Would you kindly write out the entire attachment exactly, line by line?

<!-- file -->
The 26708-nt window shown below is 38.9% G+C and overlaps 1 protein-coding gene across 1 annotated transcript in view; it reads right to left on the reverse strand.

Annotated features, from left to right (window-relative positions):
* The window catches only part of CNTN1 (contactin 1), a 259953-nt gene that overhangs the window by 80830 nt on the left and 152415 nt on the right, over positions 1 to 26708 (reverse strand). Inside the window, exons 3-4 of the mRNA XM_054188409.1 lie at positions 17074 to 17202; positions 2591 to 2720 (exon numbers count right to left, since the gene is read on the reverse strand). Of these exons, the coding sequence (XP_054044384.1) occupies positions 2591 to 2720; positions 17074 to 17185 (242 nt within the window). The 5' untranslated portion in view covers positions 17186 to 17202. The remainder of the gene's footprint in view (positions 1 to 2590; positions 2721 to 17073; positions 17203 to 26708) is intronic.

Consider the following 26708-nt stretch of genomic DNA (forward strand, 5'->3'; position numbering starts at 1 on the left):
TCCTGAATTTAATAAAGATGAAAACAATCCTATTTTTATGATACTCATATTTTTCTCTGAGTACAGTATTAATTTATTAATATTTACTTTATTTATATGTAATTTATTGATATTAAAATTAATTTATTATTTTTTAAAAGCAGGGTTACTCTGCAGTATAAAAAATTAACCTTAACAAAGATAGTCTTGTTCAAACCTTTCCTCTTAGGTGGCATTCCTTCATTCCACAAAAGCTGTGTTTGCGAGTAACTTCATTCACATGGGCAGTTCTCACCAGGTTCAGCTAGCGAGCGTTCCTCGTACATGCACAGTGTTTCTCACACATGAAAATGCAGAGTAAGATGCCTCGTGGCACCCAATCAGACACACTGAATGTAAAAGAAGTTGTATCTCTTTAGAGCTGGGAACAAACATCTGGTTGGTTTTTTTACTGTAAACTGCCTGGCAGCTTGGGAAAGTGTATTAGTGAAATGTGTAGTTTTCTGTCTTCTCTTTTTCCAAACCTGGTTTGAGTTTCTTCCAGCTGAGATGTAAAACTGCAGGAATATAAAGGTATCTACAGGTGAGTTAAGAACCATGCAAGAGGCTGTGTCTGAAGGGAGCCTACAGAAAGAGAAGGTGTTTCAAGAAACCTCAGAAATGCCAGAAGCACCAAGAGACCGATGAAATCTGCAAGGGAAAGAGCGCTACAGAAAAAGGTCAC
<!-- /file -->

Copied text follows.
The 26708-nt window shown below is 38.9% G+C and overlaps 1 protein-coding gene across 1 annotated transcript in view; it reads right to left on the reverse strand.

Annotated features, from left to right (window-relative positions):
* The window catches only part of CNTN1 (contactin 1), a 259953-nt gene that overhangs the window by 80830 nt on the left and 152415 nt on the right, over positions 1 to 26708 (reverse strand). Inside the window, exons 3-4 of the mRNA XM_054188409.1 lie at positions 17074 to 17202; positions 2591 to 2720 (exon numbers count right to left, since the gene is read on the reverse strand). Of these exons, the coding sequence (XP_054044384.1) occupies positions 2591 to 2720; positions 17074 to 17185 (242 nt within the window). The 5' untranslated portion in view covers positions 17186 to 17202. The remainder of the gene's footprint in view (positions 1 to 2590; positions 2721 to 17073; positions 17203 to 26708) is intronic.

Consider the following 26708-nt stretch of genomic DNA (forward strand, 5'->3'; position numbering starts at 1 on the left):
TCCTGAATTTAATAAAGATGAAAACAATCCTATTTTTATGATACTCATATTTTTCTCTGAGTACAGTATTAATTTATTAATATTTACTTTATTTATATGTAATTTATTGATATTAAAATTAATTTATTATTTTTTAAAAGCAGGGTTACTCTGCAGTATAAAAAATTAACCTTAACAAAGATAGTCTTGTTCAAACCTTTCCTCTTAGGTGGCATTCCTTCATTCCACAAAAGCTGTGTTTGCGAGTAACTTCATTCACATGGGCAGTTCTCACCAGGTTCAGCTAGCGAGCGTTCCTCGTACATGCACAGTGTTTCTCACACATGAAAATGCAGAGTAAGATGCCTCGTGGCACCCAATCAGACACACTGAATGTAAAAGAAGTTGTATCTCTTTAGAGCTGGGAACAAACATCTGGTTGGTTTTTTTACTGTAAACTGCCTGGCAGCTTGGGAAAGTGTATTAGTGAAATGTGTAGTTTTCTGTCTTCTCTTTTTCCAAACCTGGTTTGAGTTTCTTCCAGCTGAGATGTAAAACTGCAGGAATATAAAGGTATCTACAGGTGAGTTAAGAACCATGCAAGAGGCTGTGTCTGAAGGGAGCCTACAGAAAGAGAAGGTGTTTCAAGAAACCTCAGAAATGCCAGAAGCACCAAGAGACCGATGAAATCTGCAAGGGAAAGAGCGCTACAGAAAAAGGTCAC